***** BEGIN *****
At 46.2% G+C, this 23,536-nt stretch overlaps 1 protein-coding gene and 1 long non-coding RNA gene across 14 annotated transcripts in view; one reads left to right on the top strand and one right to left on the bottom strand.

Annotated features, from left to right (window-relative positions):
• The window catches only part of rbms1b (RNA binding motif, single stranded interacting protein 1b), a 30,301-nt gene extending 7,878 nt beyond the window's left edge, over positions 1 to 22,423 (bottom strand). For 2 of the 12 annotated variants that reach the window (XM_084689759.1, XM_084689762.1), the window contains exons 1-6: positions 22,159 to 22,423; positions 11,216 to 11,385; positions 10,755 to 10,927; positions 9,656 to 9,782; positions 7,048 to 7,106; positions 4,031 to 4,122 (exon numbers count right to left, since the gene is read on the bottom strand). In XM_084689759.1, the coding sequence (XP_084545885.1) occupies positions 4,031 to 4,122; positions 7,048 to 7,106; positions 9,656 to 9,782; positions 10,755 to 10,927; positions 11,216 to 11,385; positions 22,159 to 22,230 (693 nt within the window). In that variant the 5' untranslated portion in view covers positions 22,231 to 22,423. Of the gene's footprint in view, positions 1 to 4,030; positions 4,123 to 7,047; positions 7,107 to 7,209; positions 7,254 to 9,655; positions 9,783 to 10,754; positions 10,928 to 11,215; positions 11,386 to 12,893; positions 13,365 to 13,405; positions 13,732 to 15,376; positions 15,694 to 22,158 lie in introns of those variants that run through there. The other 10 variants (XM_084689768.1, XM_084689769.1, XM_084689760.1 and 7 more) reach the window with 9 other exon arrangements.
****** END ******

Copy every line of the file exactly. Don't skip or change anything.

At 46.2% G+C, this 23,536-nt stretch overlaps 1 protein-coding gene and 1 long non-coding RNA gene across 14 annotated transcripts in view; one reads left to right on the top strand and one right to left on the bottom strand.

Annotated features, from left to right (window-relative positions):
• The window catches only part of rbms1b (RNA binding motif, single stranded interacting protein 1b), a 30,301-nt gene extending 7,878 nt beyond the window's left edge, over positions 1 to 22,423 (bottom strand). For 2 of the 12 annotated variants that reach the window (XM_084689759.1, XM_084689762.1), the window contains exons 1-6: positions 22,159 to 22,423; positions 11,216 to 11,385; positions 10,755 to 10,927; positions 9,656 to 9,782; positions 7,048 to 7,106; positions 4,031 to 4,122 (exon numbers count right to left, since the gene is read on the bottom strand). In XM_084689759.1, the coding sequence (XP_084545885.1) occupies positions 4,031 to 4,122; positions 7,048 to 7,106; positions 9,656 to 9,782; positions 10,755 to 10,927; positions 11,216 to 11,385; positions 22,159 to 22,230 (693 nt within the window). In that variant the 5' untranslated portion in view covers positions 22,231 to 22,423. Of the gene's footprint in view, positions 1 to 4,030; positions 4,123 to 7,047; positions 7,107 to 7,209; positions 7,254 to 9,655; positions 9,783 to 10,754; positions 10,928 to 11,215; positions 11,386 to 12,893; positions 13,365 to 13,405; positions 13,732 to 15,376; positions 15,694 to 22,158 lie in introns of those variants that run through there. The other 10 variants (XM_084689768.1, XM_084689769.1, XM_084689760.1 and 7 more) reach the window with 9 other exon arrangements.